The last couple of weeks have been somewhat fraught in real life – primarily illnesses and pressures of work. As a consolation present, Janet got me the D&D5 Players' Handbook (courtesy of Niche Comics who imported a handful of copies).
My initial impression of D&D5 was positive. My first skim through the full rulebook has not changed that. The character creation section emphasises characterisation and background over mechanics. The basic character sheet puts all the game mechanics into less than one side of A4 and then gives the rest of the sheet over to traits, personality, history, friends, allies, appearance, ideals and flaws. Not in a mechanistic style, either – these are matters for the player to come up with to flesh out each PC.
The mechanics system is simple and fast, and the baroque complexities of Pathfinder characters are replaced with simpler basic structures combined with variant suggestions that do not particularly rely on mechanics, more on how each character is played. The paladin, at third level, has to take an oath to confirm his or her outlook – but the oath can be one seeking vengeance or one seeking devotion to a deity. Suddenly we have two very different paladins.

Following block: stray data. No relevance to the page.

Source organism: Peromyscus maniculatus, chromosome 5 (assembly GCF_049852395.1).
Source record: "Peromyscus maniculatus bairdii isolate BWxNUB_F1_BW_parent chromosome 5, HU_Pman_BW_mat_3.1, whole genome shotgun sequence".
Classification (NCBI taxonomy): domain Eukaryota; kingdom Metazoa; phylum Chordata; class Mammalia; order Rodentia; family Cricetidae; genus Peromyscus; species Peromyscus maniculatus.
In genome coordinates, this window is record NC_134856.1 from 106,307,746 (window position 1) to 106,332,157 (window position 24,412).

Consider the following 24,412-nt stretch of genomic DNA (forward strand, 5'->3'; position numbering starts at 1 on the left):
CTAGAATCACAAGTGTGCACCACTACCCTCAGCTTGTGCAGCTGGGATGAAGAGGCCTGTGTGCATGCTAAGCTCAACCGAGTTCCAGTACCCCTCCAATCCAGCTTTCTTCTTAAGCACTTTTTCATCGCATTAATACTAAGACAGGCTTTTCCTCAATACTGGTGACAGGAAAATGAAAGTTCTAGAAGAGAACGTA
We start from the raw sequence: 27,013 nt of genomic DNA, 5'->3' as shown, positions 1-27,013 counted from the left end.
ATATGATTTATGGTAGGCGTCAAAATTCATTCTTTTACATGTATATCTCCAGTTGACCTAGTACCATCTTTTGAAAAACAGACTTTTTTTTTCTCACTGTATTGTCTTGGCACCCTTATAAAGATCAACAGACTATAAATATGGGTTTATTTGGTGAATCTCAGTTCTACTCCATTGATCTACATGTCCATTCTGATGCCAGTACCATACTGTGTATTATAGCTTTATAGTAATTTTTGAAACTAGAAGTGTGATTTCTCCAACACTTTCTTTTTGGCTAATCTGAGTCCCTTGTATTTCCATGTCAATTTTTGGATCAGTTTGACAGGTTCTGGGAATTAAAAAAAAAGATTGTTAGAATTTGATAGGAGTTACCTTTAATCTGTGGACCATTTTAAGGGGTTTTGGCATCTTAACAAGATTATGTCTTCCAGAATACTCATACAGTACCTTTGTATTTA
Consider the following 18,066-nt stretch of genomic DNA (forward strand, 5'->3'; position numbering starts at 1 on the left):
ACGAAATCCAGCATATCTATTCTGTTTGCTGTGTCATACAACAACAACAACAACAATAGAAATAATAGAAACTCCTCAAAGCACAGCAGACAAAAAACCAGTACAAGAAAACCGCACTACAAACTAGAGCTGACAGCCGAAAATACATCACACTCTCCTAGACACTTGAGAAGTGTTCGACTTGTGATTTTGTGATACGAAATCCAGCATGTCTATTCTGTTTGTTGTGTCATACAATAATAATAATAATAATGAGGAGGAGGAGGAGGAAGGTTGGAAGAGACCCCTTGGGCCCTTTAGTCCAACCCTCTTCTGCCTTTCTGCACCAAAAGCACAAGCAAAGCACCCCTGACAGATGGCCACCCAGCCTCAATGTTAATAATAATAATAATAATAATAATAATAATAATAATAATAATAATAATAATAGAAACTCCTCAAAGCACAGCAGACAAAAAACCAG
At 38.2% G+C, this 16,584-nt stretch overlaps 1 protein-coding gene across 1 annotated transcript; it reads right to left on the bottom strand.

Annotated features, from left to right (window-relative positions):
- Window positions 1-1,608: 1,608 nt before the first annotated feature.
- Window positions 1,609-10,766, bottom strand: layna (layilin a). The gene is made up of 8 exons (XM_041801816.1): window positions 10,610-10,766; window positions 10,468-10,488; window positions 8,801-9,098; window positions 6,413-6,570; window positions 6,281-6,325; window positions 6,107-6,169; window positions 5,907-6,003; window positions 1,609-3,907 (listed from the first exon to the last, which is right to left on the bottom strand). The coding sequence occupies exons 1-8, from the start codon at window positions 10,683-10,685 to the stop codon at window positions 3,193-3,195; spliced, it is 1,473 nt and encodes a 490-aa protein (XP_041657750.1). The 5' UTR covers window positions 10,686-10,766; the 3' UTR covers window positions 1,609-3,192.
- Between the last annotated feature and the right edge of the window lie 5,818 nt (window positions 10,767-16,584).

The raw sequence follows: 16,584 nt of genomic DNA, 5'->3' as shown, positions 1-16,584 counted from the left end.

Feats – which were becoming (IMHO) the bane of Pathfinder, are relegated to an optional rule, and greatly simplified in comparison to the vast number of detailed and complex Pathfinder feats.
The emphasis is on building characters, not complicated bundles of stats.
Artwork is less important, but I like the style for D&D5. Much more naturalistic, and also more sensible – just one example is a barbarian who is not clad in just a loincloth.
At the moment I think D&D5 looks better than any other iteration of D&D or similar RPGs I've seen (and I've seen a pretty wide range). So far I've only skimmed a tiny proportion of the PH, and we will have to await the DMG to get the overall picture, but thus far I like what I see.